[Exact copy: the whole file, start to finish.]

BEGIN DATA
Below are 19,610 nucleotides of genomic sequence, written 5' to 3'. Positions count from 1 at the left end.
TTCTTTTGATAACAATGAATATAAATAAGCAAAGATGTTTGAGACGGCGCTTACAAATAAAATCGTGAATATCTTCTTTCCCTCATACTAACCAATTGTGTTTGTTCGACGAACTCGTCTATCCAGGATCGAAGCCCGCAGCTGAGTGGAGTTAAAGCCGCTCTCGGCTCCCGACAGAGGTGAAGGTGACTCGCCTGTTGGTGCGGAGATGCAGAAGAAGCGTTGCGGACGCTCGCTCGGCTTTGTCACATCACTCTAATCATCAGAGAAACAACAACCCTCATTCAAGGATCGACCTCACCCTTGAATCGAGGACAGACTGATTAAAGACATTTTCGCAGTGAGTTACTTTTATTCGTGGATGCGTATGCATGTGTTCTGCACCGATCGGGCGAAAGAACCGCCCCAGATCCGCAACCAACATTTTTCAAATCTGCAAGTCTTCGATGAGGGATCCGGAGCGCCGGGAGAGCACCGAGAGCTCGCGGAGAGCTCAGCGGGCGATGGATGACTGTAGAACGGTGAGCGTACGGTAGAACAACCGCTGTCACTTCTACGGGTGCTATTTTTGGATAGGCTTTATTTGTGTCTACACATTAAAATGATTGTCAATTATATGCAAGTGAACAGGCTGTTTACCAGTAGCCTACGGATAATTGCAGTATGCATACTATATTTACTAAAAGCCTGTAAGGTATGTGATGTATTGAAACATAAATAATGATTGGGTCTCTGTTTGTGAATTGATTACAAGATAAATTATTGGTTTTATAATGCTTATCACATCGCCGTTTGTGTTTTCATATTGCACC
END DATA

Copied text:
Below are 19,610 nucleotides of genomic sequence, written 5' to 3'. Positions count from 1 at the left end.
TTCTTTTGATAACAATGAATATAAATAAGCAAAGATGTTTGAGACGGCGCTTACAAATAAAATCGTGAATATCTTCTTTCCCTCATACTAACCAATTGTGTTTGTTCGACGAACTCGTCTATCCAGGATCGAAGCCCGCAGCTGAGTGGAGTTAAAGCCGCTCTCGGCTCCCGACAGAGGTGAAGGTGACTCGCCTGTTGGTGCGGAGATGCAGAAGAAGCGTTGCGGACGCTCGCTCGGCTTTGTCACATCACTCTAATCATCAGAGAAACAACAACCCTCATTCAAGGATCGACCTCACCCTTGAATCGAGGACAGACTGATTAAAGACATTTTCGCAGTGAGTTACTTTTATTCGTGGATGCGTATGCATGTGTTCTGCACCGATCGGGCGAAAGAACCGCCCCAGATCCGCAACCAACATTTTTCAAATCTGCAAGTCTTCGATGAGGGATCCGGAGCGCCGGGAGAGCACCGAGAGCTCGCGGAGAGCTCAGCGGGCGATGGATGACTGTAGAACGGTGAGCGTACGGTAGAACAACCGCTGTCACTTCTACGGGTGCTATTTTTGGATAGGCTTTATTTGTGTCTACACATTAAAATGATTGTCAATTATATGCAAGTGAACAGGCTGTTTACCAGTAGCCTACGGATAATTGCAGTATGCATACTATATTTACTAAAAGCCTGTAAGGTATGTGATGTATTGAAACATAAATAATGATTGGGTCTCTGTTTGTGAATTGATTACAAGATAAATTATTGGTTTTATAATGCTTATCACATCGCCGTTTGTGTTTTCATATTGCACC